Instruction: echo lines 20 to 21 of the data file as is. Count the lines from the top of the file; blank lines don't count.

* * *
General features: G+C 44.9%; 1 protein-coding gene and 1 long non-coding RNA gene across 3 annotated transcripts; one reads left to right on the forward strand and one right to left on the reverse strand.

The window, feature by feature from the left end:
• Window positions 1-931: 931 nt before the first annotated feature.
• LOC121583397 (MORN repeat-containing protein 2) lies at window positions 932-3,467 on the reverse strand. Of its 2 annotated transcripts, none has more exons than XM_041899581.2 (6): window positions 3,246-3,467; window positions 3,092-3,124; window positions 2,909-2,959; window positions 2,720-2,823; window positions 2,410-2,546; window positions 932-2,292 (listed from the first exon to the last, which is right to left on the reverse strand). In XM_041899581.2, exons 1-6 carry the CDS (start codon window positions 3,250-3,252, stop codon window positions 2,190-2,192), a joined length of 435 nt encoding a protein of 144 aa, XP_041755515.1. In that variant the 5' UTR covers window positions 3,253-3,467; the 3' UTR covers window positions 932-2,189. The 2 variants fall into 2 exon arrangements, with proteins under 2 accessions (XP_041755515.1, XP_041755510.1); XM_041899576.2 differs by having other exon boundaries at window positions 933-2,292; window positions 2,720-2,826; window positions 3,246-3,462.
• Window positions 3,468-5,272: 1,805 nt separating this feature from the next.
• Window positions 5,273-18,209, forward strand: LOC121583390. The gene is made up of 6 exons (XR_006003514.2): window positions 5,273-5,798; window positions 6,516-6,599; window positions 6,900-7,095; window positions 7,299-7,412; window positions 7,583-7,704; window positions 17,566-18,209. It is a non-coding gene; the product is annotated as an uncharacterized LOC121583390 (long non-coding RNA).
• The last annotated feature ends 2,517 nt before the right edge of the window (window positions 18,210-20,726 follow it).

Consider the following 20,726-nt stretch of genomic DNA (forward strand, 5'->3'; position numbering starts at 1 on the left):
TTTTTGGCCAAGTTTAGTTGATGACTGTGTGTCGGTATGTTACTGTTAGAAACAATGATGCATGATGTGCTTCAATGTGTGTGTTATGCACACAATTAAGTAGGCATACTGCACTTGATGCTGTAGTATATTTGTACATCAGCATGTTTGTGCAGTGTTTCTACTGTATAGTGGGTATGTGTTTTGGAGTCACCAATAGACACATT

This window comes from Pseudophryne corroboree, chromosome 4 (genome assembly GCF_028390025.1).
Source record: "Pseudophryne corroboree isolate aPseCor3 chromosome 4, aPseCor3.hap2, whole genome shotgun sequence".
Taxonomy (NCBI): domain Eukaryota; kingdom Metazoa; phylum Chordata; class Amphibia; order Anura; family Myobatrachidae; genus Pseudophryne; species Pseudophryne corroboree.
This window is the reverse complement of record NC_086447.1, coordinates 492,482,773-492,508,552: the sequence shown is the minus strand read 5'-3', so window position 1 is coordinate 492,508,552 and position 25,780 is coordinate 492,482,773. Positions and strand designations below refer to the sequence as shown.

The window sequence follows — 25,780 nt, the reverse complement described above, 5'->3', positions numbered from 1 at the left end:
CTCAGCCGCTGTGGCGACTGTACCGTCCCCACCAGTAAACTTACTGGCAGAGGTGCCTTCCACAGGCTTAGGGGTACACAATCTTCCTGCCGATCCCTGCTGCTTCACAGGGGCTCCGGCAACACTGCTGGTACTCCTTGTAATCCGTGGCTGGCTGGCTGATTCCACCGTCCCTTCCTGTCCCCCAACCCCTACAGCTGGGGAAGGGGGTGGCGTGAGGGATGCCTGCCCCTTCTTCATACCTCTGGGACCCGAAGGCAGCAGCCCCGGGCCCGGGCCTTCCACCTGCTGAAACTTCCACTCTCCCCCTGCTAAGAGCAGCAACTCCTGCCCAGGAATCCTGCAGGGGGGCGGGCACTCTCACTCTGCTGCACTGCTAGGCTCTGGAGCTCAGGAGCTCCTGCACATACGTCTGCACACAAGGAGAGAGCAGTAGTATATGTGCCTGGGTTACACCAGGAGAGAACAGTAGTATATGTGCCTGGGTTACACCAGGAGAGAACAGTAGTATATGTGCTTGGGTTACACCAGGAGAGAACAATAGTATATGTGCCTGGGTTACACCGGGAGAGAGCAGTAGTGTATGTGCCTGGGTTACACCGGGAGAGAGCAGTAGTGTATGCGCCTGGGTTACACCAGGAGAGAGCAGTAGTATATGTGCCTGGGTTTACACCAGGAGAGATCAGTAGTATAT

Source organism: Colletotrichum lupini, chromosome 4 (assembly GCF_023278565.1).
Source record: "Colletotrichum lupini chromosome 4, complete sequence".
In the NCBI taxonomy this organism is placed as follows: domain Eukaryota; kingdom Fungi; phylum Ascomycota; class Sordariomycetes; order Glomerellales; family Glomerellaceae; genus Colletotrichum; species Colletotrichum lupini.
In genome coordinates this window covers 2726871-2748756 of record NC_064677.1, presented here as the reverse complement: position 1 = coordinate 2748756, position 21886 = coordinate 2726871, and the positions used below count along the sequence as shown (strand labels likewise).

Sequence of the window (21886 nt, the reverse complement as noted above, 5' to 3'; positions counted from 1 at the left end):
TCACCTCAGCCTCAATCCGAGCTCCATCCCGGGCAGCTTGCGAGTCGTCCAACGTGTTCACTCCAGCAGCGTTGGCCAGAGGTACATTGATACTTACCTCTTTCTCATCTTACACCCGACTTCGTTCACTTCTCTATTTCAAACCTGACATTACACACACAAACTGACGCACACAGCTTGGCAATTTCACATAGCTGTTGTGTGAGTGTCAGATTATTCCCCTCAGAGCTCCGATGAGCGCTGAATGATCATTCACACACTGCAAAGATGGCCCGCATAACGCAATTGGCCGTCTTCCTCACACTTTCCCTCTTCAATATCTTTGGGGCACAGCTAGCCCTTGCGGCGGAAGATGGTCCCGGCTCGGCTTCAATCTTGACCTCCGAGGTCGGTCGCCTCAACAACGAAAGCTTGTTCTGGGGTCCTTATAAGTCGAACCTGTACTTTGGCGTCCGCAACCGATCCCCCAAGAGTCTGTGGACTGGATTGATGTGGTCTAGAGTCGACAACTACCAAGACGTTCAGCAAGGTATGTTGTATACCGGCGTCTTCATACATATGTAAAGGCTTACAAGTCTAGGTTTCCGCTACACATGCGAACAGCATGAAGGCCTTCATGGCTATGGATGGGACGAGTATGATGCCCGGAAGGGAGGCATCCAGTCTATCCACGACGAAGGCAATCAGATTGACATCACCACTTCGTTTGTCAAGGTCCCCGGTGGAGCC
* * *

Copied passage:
Sequence of the window (21886 nt, the reverse complement as noted above, 5' to 3'; positions counted from 1 at the left end):
TCACCTCAGCCTCAATCCGAGCTCCATCCCGGGCAGCTTGCGAGTCGTCCAACGTGTTCACTCCAGCAGCGTTGGCCAGAGGTACATTGATACTTACCTCTTTCTCATCTTACACCCGACTTCGTTCACTTCTCTATTTCAAACCTGACATTACACACACAAACTGACGCACACAGCTTGGCAATTTCACATAGCTGTTGTGTGAGTGTCAGATTATTCCCCTCAGAGCTCCGATGAGCGCTGAATGATCATTCACACACTGCAAAGATGGCCCGCATAACGCAATTGGCCGTCTTCCTCACACTTTCCCTCTTCAATATCTTTGGGGCACAGCTAGCCCTTGCGGCGGAAGATGGTCCCGGCTCGGCTTCAATCTTGACCTCCGAGGTCGGTCGCCTCAACAACGAAAGCTTGTTCTGGGGTCCTTATAAGTCGAACCTGTACTTTGGCGTCCGCAACCGATCCCCCAAGAGTCTGTGGACTGGATTGATGTGGTCTAGAGTCGACAACTACCAAGACGTTCAGCAAGGTATGTTGTATACCGGCGTCTTCATACATATGTAAAGGCTTACAAGTCTAGGTTTCCGCTACACATGCGAACAGCATGAAGGCCTTCATGGCTATGGATGGGACGAGTATGATGCCCGGAAGGGAGGCATCCAGTCTATCCACGACGAAGGCAATCAGATTGACATCACCACTTCGTTTGTCAAGGTCCCCGGTGGAGCC